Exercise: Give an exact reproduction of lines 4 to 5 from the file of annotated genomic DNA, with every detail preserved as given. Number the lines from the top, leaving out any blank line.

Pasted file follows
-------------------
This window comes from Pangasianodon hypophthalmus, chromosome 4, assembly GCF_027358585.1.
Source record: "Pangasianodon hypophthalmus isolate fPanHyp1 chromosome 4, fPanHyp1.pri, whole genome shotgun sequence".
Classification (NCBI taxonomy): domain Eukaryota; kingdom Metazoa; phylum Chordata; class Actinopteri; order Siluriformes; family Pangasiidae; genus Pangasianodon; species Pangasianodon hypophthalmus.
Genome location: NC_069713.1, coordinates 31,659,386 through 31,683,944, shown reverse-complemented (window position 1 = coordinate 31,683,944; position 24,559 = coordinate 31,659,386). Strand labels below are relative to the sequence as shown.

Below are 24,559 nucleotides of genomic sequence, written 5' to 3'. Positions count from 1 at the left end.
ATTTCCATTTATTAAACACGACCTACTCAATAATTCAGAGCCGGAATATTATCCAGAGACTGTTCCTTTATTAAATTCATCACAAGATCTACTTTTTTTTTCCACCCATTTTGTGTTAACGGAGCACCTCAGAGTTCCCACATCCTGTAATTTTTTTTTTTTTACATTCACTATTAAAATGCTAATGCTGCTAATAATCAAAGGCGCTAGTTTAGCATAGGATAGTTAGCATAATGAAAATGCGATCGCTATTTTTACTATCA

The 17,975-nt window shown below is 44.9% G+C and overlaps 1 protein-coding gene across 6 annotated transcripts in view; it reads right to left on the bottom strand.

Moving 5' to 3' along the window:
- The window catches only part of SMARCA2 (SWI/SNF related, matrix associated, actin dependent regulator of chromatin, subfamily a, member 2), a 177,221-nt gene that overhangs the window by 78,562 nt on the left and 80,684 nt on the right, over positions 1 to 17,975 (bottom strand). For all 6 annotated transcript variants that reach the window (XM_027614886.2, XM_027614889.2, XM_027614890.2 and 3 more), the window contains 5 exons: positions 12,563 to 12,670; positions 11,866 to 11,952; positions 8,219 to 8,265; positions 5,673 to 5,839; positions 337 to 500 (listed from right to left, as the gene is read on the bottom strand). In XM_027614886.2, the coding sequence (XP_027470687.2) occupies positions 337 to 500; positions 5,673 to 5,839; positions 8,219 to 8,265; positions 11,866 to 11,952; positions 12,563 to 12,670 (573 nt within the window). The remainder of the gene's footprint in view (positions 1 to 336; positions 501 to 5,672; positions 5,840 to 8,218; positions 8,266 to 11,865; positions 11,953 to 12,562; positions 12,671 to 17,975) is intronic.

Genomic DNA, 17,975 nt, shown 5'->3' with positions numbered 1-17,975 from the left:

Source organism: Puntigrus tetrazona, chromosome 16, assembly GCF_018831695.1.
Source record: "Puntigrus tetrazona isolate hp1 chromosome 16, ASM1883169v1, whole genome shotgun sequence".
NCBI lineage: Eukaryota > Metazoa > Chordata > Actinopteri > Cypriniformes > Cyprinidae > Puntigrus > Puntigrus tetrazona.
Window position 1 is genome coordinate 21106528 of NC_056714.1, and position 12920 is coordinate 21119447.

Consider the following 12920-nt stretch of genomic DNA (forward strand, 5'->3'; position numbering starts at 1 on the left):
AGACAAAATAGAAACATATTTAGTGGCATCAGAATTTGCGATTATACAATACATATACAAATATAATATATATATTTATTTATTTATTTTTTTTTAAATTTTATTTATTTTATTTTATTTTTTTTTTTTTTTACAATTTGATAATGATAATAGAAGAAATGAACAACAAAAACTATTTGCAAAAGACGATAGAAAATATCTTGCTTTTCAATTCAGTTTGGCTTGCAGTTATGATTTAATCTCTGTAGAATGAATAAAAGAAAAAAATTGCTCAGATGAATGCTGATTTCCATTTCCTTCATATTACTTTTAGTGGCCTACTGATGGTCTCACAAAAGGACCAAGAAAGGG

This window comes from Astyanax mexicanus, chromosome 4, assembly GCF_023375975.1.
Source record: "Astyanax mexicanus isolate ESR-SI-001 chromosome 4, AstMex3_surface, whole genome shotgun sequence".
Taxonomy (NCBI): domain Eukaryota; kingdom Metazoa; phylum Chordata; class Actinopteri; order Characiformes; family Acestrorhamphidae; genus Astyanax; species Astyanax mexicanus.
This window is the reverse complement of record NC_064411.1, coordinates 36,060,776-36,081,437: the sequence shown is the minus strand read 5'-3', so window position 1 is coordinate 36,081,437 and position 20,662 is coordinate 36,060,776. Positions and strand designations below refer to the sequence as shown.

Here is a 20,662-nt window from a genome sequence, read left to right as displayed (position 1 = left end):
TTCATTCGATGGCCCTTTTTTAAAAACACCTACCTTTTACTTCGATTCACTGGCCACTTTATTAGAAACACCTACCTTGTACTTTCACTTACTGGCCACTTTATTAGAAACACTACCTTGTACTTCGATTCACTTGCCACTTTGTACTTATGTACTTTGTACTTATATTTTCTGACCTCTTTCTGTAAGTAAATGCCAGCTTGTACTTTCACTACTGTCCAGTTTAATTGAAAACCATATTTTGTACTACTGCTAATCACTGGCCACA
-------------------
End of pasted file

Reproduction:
Genome location: NC_069713.1, coordinates 31,659,386 through 31,683,944, shown reverse-complemented (window position 1 = coordinate 31,683,944; position 24,559 = coordinate 31,659,386). Strand labels below are relative to the sequence as shown.

Below are 24,559 nucleotides of genomic sequence, written 5' to 3'. Positions count from 1 at the left end.